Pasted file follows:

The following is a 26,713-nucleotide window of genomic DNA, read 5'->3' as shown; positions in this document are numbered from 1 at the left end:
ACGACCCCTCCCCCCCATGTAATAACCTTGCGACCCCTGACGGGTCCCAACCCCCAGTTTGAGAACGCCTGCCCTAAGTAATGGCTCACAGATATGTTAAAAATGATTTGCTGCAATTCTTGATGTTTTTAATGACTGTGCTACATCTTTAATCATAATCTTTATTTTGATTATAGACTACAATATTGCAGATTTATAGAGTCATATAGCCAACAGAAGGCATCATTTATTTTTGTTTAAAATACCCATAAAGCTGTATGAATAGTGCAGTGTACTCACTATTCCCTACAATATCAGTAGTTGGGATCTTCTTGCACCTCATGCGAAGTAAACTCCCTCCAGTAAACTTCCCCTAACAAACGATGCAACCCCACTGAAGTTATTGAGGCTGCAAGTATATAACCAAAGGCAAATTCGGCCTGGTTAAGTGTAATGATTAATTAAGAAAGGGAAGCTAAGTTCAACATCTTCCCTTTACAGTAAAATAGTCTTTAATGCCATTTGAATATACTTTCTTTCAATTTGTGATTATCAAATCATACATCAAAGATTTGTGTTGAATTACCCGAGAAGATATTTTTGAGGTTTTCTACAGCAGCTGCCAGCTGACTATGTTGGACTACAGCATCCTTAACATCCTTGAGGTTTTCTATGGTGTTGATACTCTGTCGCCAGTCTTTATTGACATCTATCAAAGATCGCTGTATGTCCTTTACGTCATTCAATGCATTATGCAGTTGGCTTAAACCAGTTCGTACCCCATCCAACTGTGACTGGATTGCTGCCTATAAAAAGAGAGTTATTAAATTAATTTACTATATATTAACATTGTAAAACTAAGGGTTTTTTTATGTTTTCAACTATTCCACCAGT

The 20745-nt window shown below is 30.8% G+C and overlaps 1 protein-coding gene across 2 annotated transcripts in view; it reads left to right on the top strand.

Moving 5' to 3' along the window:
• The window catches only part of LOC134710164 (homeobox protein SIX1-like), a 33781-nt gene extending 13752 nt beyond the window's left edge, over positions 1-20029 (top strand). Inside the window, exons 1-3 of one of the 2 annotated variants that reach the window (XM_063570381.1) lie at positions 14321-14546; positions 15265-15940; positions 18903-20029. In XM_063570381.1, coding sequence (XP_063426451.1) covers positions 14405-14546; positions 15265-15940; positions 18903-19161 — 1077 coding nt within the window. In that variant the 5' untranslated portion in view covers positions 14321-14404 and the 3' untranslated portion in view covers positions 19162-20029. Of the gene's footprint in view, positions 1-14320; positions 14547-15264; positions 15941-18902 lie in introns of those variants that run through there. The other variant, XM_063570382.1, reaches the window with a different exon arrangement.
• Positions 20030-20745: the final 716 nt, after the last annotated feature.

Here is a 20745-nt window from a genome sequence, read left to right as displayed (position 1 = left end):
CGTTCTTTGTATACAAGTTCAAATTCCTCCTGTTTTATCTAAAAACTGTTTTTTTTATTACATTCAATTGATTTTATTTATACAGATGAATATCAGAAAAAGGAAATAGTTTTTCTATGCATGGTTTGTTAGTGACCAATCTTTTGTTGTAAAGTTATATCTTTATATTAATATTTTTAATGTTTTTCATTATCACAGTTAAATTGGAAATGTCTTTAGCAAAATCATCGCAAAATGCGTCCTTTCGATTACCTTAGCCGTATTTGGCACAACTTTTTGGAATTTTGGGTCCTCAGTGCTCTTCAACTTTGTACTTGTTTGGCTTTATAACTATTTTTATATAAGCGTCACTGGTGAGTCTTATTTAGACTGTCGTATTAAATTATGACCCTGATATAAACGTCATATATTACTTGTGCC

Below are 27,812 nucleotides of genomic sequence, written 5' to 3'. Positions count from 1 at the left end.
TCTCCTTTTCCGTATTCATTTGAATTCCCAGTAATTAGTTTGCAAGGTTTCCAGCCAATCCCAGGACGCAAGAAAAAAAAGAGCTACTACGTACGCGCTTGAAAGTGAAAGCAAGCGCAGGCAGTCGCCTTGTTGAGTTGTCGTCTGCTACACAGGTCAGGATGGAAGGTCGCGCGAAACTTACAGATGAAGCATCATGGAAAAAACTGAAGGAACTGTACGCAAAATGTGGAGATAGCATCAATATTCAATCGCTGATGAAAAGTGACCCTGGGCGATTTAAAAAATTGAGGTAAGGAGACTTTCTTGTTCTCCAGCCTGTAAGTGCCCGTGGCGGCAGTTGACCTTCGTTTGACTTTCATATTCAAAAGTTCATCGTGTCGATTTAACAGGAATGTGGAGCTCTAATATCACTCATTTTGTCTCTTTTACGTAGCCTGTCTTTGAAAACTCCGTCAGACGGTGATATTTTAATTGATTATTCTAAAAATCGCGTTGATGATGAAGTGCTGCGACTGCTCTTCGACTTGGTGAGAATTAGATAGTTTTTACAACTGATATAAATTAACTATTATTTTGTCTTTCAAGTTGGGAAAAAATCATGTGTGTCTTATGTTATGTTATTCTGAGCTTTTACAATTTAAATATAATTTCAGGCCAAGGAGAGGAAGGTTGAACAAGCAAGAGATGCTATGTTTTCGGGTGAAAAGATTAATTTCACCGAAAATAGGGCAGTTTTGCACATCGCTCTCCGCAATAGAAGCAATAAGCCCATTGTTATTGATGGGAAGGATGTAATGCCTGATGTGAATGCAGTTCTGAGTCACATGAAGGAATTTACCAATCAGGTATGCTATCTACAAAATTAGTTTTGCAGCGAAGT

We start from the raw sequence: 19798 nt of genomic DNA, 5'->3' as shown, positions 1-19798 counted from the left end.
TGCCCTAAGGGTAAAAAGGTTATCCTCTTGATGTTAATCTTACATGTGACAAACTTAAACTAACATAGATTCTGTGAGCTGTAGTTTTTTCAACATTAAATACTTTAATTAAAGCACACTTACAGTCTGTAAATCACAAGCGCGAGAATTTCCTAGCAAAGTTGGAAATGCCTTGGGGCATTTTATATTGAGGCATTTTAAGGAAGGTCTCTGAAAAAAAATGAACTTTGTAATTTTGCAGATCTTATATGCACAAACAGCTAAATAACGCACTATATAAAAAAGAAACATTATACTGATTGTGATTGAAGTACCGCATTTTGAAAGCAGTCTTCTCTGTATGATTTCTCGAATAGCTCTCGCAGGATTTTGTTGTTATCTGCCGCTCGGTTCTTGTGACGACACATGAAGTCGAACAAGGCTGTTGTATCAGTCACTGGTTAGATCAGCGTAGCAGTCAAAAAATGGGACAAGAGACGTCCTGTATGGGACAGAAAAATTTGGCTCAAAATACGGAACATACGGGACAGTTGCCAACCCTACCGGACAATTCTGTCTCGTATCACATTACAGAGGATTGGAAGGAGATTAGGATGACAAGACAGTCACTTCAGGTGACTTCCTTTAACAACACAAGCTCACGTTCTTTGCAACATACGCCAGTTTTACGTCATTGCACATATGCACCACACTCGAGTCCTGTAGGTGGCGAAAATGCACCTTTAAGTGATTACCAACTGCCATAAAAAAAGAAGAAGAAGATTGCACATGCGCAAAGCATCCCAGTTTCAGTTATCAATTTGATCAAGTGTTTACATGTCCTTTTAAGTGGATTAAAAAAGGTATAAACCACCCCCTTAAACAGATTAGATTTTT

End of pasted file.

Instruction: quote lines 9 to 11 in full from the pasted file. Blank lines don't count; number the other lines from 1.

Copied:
Below are 27,812 nucleotides of genomic sequence, written 5' to 3'. Positions count from 1 at the left end.
TCTCCTTTTCCGTATTCATTTGAATTCCCAGTAATTAGTTTGCAAGGTTTCCAGCCAATCCCAGGACGCAAGAAAAAAAAGAGCTACTACGTACGCGCTTGAAAGTGAAAGCAAGCGCAGGCAGTCGCCTTGTTGAGTTGTCGTCTGCTACACAGGTCAGGATGGAAGGTCGCGCGAAACTTACAGATGAAGCATCATGGAAAAAACTGAAGGAACTGTACGCAAAATGTGGAGATAGCATCAATATTCAATCGCTGATGAAAAGTGACCCTGGGCGATTTAAAAAATTGAGGTAAGGAGACTTTCTTGTTCTCCAGCCTGTAAGTGCCCGTGGCGGCAGTTGACCTTCGTTTGACTTTCATATTCAAAAGTTCATCGTGTCGATTTAACAGGAATGTGGAGCTCTAATATCACTCATTTTGTCTCTTTTACGTAGCCTGTCTTTGAAAACTCCGTCAGACGGTGATATTTTAATTGATTATTCTAAAAATCGCGTTGATGATGAAGTGCTGCGACTGCTCTTCGACTTGGTGAGAATTAGATAGTTTTTACAACTGATATAAATTAACTATTATTTTGTCTTTCAAGTTGGGAAAAAATCATGTGTGTCTTATGTTATGTTATTCTGAGCTTTTACAATTTAAATATAATTTCAGGCCAAGGAGAGGAAGGTTGAACAAGCAAGAGATGCTATGTTTTCGGGTGAAAAGATTAATTTCACCGAAAATAGGGCAGTTTTGCACATCGCTCTCCGCAATAGAAGCAATAAGCCCATTGTTATTGATGGGAAGGATGTAATGCCTGATGTGAATGCAGTTCTGAGTCACATGAAGGAATTTACCAATCAGGTATGCTATCTACAAAATTAGTTTTGCAGCGAAGT

We start from the raw sequence: 19798 nt of genomic DNA, 5'->3' as shown, positions 1-19798 counted from the left end.